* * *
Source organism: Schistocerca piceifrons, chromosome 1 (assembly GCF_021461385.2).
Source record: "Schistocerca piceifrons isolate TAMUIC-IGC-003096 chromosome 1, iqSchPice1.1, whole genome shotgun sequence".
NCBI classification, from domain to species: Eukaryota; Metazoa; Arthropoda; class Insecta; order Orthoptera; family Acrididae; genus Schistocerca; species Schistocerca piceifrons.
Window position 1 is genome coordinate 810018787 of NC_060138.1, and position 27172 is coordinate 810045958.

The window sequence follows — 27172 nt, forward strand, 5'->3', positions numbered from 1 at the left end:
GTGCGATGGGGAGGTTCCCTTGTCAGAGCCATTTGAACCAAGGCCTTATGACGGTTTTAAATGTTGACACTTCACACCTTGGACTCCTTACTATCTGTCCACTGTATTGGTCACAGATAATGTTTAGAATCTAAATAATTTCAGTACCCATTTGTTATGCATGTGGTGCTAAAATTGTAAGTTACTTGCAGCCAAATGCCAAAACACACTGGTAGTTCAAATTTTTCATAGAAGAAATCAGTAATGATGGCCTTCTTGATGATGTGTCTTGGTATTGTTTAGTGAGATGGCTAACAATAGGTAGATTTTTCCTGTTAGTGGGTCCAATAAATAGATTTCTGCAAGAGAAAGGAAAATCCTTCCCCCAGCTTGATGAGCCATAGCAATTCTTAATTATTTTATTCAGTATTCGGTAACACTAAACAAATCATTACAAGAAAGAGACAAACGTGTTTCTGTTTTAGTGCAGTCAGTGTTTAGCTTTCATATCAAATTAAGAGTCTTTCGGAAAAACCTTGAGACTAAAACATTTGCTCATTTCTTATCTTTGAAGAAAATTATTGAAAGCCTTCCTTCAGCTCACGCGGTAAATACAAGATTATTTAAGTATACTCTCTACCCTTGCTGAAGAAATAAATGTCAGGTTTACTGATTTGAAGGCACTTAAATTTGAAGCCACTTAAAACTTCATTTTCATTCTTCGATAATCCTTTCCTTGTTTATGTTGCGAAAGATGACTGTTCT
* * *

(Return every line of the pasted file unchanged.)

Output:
Source organism: Schistocerca piceifrons, chromosome 1 (assembly GCF_021461385.2).
Source record: "Schistocerca piceifrons isolate TAMUIC-IGC-003096 chromosome 1, iqSchPice1.1, whole genome shotgun sequence".
NCBI classification, from domain to species: Eukaryota; Metazoa; Arthropoda; class Insecta; order Orthoptera; family Acrididae; genus Schistocerca; species Schistocerca piceifrons.
Window position 1 is genome coordinate 810018787 of NC_060138.1, and position 27172 is coordinate 810045958.

The window sequence follows — 27172 nt, forward strand, 5'->3', positions numbered from 1 at the left end:
GTGCGATGGGGAGGTTCCCTTGTCAGAGCCATTTGAACCAAGGCCTTATGACGGTTTTAAATGTTGACACTTCACACCTTGGACTCCTTACTATCTGTCCACTGTATTGGTCACAGATAATGTTTAGAATCTAAATAATTTCAGTACCCATTTGTTATGCATGTGGTGCTAAAATTGTAAGTTACTTGCAGCCAAATGCCAAAACACACTGGTAGTTCAAATTTTTCATAGAAGAAATCAGTAATGATGGCCTTCTTGATGATGTGTCTTGGTATTGTTTAGTGAGATGGCTAACAATAGGTAGATTTTTCCTGTTAGTGGGTCCAATAAATAGATTTCTGCAAGAGAAAGGAAAATCCTTCCCCCAGCTTGATGAGCCATAGCAATTCTTAATTATTTTATTCAGTATTCGGTAACACTAAACAAATCATTACAAGAAAGAGACAAACGTGTTTCTGTTTTAGTGCAGTCAGTGTTTAGCTTTCATATCAAATTAAGAGTCTTTCGGAAAAACCTTGAGACTAAAACATTTGCTCATTTCTTATCTTTGAAGAAAATTATTGAAAGCCTTCCTTCAGCTCACGCGGTAAATACAAGATTATTTAAGTATACTCTCTACCCTTGCTGAAGAAATAAATGTCAGGTTTACTGATTTGAAGGCACTTAAATTTGAAGCCACTTAAAACTTCATTTTCATTCTTCGATAATCCTTTCCTTGTTTATGTTGCGAAAGATGACTGTTCT